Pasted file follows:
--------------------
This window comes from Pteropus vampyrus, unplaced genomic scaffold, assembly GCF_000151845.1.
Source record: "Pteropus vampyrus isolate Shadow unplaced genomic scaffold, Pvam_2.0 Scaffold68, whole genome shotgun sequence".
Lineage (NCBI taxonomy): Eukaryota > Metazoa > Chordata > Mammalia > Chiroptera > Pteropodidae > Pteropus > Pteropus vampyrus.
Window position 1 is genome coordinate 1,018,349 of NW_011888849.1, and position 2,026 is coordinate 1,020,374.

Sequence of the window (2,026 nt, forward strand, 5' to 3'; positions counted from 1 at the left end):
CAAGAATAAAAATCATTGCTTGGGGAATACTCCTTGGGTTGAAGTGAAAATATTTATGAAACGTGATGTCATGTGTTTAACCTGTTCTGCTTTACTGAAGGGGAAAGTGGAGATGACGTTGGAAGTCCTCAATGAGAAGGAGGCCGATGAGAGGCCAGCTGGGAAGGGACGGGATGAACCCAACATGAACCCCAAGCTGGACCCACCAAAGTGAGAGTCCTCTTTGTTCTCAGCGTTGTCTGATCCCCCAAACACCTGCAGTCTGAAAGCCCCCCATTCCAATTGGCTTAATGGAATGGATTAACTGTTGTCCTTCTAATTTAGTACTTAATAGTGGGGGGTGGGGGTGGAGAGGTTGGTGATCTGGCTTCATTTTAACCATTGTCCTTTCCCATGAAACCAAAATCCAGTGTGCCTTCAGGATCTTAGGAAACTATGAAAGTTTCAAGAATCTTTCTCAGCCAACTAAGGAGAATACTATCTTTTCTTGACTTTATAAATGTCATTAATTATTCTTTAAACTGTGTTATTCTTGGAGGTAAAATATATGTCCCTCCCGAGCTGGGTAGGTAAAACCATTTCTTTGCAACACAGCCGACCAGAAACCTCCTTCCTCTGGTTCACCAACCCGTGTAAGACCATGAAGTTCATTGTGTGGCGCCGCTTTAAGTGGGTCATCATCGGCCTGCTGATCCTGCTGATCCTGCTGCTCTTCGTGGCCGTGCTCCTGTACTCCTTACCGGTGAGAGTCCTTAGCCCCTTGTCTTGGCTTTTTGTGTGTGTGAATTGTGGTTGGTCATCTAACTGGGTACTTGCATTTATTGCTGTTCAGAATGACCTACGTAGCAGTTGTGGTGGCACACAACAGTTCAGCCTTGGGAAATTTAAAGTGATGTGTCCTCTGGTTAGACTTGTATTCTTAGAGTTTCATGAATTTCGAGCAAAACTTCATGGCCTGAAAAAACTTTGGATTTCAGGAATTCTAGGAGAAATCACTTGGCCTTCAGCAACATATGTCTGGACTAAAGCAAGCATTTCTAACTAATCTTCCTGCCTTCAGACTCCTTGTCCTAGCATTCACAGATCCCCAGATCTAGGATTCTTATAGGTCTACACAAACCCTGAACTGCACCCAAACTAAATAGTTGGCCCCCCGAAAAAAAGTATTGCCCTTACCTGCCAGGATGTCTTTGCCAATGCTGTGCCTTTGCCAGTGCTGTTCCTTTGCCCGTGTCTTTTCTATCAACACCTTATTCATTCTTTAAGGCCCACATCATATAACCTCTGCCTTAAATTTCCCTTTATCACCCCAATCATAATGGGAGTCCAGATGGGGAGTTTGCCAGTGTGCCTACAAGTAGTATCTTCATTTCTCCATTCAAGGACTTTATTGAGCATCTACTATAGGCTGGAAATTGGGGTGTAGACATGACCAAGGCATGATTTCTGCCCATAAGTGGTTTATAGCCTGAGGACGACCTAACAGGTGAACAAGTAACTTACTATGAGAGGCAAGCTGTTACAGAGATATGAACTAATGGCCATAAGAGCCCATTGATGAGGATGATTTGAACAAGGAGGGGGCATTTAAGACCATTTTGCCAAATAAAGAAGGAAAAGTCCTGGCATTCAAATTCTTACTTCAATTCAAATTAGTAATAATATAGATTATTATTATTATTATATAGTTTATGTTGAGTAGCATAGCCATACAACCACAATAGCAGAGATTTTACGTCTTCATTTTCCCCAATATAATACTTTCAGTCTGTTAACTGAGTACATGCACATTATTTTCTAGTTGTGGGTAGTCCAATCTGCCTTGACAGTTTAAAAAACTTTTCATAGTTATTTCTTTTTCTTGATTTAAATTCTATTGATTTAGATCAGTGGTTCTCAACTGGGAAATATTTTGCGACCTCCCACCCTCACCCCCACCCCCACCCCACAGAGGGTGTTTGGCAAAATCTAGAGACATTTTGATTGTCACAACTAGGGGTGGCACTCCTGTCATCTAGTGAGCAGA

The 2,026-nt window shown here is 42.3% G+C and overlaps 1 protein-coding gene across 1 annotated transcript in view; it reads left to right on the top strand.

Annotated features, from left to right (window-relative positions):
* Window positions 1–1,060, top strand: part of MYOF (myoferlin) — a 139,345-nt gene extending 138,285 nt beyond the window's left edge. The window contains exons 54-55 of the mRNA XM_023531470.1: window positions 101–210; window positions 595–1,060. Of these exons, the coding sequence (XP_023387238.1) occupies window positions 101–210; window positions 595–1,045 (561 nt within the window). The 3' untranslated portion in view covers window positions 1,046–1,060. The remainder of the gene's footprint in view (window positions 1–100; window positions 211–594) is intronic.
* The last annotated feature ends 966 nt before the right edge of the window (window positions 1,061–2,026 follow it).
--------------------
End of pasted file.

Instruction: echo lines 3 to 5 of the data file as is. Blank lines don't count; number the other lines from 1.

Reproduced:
Lineage (NCBI taxonomy): Eukaryota > Metazoa > Chordata > Mammalia > Chiroptera > Pteropodidae > Pteropus > Pteropus vampyrus.
Window position 1 is genome coordinate 1,018,349 of NW_011888849.1, and position 2,026 is coordinate 1,020,374.

Sequence of the window (2,026 nt, forward strand, 5' to 3'; positions counted from 1 at the left end):